Quantcast
Get breaking news alerts via email

Click here to manage your alerts
(FILE - In this March 12, 2013 file photo, James Holmes, left, and defense attorney Tamara Brady appear in district court in Centennial, Colo. for his arraignment. Lawyers for Holmes, the man accused of killing 12 people and injuring 70 in a Colorado movie theater, said Tuesday May 7, 2013 he wants to change his plea to not guilty by reason of insanity. (AP Photo/The Denver Post, RJ Sangosti, Pool) , File)
Colorado shootings suspect James Holmes to enter insanity plea
First Published May 07 2013 03:42 pm • Last Updated May 07 2013 05:27 pm

Denver • The man accused in the deadly Colorado theater shootings wants to change his plea to not guilty by reason of insanity, his lawyers said Tuesday.

Attorneys for James Holmes said in a court filing they plan to formally ask for the change of plea at a May 13 hearing.

Join the Discussion
Post a Comment

The insanity plea was widely expected given the compelling evidence against Holmes, who is accused of opening fire July 20 in a crowded theater in the Denver suburb of Aurora. Twelve people were killed and 70 injured.

But his lawyers delayed entering an insanity plea for weeks, saying Colorado’s insanity and death penalty laws overlapped in a way that could severely — and unconstitutionally — hamper his defense if he did plead insanity.

The defense has asked both judges who have presided over the case to rule on the constitutionality of the laws. Both judges refused, saying the question was speculative because Holmes hadn’t entered an insanity plea. That left Holmes’ lawyers with no choice but to enter the insanity plea, then seek a ruling on the constitutionality question.

Holmes, 25, is charged with multiple counts of murder and attempted murder.

A judge in the case previously entered a standard not guilty plea for him. If a judge accepts the new plea, Holmes would be sent to the state mental hospital, where doctors would determine whether he was insane at the time of the shootings.

If the doctors do determine that Holmes was insane, a jury could still find him guilty.

Colorado law defines insanity as the inability to distinguish right from wrong, caused by a diseased or defective mind. The law specifically excludes depravity, "moral obliquity" or passion caused by anger or hatred from being considered insanity.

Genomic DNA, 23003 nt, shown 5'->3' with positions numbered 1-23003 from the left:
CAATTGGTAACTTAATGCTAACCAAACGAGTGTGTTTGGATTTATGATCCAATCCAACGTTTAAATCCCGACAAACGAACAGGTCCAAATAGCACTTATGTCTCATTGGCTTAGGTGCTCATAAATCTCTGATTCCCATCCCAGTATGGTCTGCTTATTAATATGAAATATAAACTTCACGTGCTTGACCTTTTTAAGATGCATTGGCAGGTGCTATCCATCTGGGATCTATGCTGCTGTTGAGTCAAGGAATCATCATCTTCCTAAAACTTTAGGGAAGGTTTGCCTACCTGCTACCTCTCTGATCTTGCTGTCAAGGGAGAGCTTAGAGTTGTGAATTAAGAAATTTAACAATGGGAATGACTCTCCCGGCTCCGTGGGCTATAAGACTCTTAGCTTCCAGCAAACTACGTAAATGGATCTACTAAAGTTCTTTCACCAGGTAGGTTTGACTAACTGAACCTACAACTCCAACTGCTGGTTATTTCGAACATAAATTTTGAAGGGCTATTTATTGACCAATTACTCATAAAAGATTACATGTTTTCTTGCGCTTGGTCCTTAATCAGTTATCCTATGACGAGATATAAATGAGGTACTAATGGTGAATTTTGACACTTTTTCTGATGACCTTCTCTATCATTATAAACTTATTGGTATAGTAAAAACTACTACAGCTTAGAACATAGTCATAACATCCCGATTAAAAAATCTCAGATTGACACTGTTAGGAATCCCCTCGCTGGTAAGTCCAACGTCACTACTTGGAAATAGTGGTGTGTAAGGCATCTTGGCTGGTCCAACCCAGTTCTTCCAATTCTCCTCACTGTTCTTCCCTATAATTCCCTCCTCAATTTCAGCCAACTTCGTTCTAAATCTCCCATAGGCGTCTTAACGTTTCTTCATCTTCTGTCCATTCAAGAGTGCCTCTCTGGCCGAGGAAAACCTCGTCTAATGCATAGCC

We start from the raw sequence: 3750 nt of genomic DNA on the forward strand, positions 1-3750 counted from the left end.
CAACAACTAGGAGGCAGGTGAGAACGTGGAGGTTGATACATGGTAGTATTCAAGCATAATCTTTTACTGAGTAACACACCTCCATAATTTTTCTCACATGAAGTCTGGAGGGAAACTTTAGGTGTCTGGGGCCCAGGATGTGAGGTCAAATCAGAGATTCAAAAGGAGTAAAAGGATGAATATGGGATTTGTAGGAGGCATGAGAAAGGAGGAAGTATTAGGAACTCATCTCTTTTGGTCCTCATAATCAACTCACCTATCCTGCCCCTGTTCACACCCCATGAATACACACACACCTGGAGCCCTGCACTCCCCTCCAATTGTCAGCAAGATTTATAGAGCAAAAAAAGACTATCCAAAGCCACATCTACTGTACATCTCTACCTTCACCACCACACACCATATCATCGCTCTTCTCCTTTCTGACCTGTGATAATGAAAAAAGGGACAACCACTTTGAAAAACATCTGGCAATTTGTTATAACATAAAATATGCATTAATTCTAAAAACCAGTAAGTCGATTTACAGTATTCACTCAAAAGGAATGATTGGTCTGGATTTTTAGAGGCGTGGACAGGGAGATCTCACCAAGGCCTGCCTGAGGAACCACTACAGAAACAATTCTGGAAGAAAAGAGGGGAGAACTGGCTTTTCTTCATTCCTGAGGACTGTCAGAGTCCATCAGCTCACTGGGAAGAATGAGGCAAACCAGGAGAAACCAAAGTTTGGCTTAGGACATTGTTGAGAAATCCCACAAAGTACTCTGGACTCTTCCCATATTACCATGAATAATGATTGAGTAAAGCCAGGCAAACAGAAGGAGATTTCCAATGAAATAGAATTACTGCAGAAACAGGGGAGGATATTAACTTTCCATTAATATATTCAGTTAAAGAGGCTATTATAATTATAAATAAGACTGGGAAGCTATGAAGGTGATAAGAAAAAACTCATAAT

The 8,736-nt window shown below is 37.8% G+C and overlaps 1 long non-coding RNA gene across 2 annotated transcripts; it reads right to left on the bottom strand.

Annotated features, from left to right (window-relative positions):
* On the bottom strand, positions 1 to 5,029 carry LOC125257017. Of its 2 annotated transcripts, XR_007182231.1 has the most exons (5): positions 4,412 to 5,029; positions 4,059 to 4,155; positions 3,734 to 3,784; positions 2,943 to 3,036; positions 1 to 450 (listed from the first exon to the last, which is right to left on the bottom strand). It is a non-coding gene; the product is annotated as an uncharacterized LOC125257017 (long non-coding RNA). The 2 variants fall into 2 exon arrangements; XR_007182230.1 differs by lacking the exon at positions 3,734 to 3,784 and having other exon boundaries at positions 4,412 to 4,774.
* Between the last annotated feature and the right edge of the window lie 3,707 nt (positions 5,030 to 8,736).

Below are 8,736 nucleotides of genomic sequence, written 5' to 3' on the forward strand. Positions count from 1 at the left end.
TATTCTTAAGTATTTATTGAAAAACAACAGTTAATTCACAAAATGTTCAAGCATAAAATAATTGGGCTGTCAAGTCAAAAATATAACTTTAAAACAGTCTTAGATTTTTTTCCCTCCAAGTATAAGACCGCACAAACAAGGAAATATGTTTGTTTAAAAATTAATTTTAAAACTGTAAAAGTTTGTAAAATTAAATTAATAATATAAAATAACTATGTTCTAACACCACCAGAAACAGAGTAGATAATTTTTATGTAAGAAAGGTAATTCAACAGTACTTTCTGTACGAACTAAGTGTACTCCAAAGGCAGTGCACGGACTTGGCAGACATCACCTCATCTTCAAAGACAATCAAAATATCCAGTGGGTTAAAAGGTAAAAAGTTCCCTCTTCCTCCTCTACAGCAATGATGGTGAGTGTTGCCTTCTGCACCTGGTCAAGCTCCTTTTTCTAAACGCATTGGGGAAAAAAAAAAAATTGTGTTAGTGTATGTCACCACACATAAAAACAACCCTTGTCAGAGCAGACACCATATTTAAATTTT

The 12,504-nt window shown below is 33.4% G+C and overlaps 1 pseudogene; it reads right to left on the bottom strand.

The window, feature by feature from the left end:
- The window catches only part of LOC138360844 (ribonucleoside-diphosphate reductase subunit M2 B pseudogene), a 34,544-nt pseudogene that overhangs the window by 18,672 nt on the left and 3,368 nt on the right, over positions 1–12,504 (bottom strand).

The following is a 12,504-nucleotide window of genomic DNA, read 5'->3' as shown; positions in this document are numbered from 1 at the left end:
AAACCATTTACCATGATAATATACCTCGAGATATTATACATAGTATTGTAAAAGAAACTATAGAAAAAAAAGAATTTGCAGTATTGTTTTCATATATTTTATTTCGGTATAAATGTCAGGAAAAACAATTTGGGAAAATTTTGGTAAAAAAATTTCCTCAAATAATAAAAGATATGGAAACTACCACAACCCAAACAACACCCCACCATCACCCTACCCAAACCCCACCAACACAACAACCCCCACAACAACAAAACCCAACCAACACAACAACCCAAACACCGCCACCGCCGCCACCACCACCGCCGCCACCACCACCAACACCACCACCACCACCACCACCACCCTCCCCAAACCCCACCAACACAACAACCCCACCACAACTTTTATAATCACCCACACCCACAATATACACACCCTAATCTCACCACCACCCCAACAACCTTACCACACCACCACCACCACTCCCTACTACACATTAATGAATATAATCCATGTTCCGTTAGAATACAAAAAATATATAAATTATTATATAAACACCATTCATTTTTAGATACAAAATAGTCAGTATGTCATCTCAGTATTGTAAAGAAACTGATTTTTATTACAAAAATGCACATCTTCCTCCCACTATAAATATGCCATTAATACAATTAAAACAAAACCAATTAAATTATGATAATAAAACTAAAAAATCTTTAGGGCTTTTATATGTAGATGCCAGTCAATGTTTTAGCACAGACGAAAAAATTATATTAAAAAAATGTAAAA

Prosecutors are seeking the death penalty. They declined to comment Tuesday.


story continues below
story continues below

Holmes’ attorneys have said in court hearings and written in court documents that Holmes is mentally ill. He was being seen by a psychiatrist before the attack at a midnight screening of the latest Batman movie. Prosecutors say Holmes spent months buying guns and thousands of rounds of ammunition, donned police-style body armor and opened fire in the crowded theater.

Last month, prosecutors filed a court document listing aggravating factors they plan to raise in a possible death penalty phase of the trial. The factors included the death of 6-year-old Veronica Moser-Sullivan, the youngest of dead.

Prosecutors also said in the filing that the slayings were "especially heinous, cruel or depraved."



Copyright 2014 The Salt Lake Tribune. All rights reserved. This material may not be published, broadcast, rewritten or redistributed.

Top Reader Comments Read All Comments Post a Comment
Click here to read all comments   Click here to post a comment


About Reader Comments


Reader comments on sltrib.com are the opinions of the writer, not The Salt Lake Tribune. We will delete comments containing obscenities, personal attacks and inappropriate or offensive remarks. Flagrant or repeat violators will be banned. If you see an objectionable comment, please alert us by clicking the arrow on the upper right side of the comment and selecting "Flag comment as inappropriate". If you've recently registered with Disqus or aren't seeing your comments immediately, you may need to verify your email address. To do so, visit disqus.com/account.
See more about comments here.
Staying Connected
Videos
Jobs
Contests and Promotions
  • Search Obituaries
  • Place an Obituary

  • Search Cars
  • Search Homes
  • Search Jobs
  • Search Marketplace
  • Search Legal Notices

  • Other Services
  • Advertise With Us
  • Subscribe to the Newspaper
  • Access your e-Edition
  • Frequently Asked Questions
  • Contact a newsroom staff member
  • Access the Trib Archives
  • Privacy Policy
  • Missing your paper? Need to place your paper on vacation hold? For this and any other subscription related needs, click here or call 801.204.6100.